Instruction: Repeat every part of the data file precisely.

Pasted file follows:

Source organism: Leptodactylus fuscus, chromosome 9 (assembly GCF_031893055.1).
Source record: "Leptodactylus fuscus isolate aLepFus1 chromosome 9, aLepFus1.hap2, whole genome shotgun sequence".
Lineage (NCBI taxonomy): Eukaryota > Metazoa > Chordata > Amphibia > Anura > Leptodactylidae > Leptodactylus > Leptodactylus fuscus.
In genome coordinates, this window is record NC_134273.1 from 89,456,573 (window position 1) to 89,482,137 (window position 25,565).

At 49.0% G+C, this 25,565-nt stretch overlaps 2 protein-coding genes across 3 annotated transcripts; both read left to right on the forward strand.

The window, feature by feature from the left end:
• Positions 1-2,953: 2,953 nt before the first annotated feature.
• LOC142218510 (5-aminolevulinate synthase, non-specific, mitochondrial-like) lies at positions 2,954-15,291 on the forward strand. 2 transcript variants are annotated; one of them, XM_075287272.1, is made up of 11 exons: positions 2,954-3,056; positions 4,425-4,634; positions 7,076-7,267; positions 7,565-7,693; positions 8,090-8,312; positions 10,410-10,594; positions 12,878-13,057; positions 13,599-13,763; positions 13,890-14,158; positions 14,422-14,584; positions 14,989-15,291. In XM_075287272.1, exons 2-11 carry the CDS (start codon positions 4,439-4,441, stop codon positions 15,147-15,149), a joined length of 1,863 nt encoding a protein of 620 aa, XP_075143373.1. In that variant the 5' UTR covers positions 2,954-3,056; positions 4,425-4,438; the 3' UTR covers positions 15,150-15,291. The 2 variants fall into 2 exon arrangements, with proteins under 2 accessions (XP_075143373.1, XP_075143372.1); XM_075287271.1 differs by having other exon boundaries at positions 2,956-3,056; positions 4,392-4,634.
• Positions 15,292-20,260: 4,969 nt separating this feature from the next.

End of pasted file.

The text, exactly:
Source organism: Leptodactylus fuscus, chromosome 9 (assembly GCF_031893055.1).
Source record: "Leptodactylus fuscus isolate aLepFus1 chromosome 9, aLepFus1.hap2, whole genome shotgun sequence".
Lineage (NCBI taxonomy): Eukaryota > Metazoa > Chordata > Amphibia > Anura > Leptodactylidae > Leptodactylus > Leptodactylus fuscus.
In genome coordinates, this window is record NC_134273.1 from 89,456,573 (window position 1) to 89,482,137 (window position 25,565).

At 49.0% G+C, this 25,565-nt stretch overlaps 2 protein-coding genes across 3 annotated transcripts; both read left to right on the forward strand.

The window, feature by feature from the left end:
• Positions 1-2,953: 2,953 nt before the first annotated feature.
• LOC142218510 (5-aminolevulinate synthase, non-specific, mitochondrial-like) lies at positions 2,954-15,291 on the forward strand. 2 transcript variants are annotated; one of them, XM_075287272.1, is made up of 11 exons: positions 2,954-3,056; positions 4,425-4,634; positions 7,076-7,267; positions 7,565-7,693; positions 8,090-8,312; positions 10,410-10,594; positions 12,878-13,057; positions 13,599-13,763; positions 13,890-14,158; positions 14,422-14,584; positions 14,989-15,291. In XM_075287272.1, exons 2-11 carry the CDS (start codon positions 4,439-4,441, stop codon positions 15,147-15,149), a joined length of 1,863 nt encoding a protein of 620 aa, XP_075143373.1. In that variant the 5' UTR covers positions 2,954-3,056; positions 4,425-4,438; the 3' UTR covers positions 15,150-15,291. The 2 variants fall into 2 exon arrangements, with proteins under 2 accessions (XP_075143373.1, XP_075143372.1); XM_075287271.1 differs by having other exon boundaries at positions 2,956-3,056; positions 4,392-4,634.
• Positions 15,292-20,260: 4,969 nt separating this feature from the next.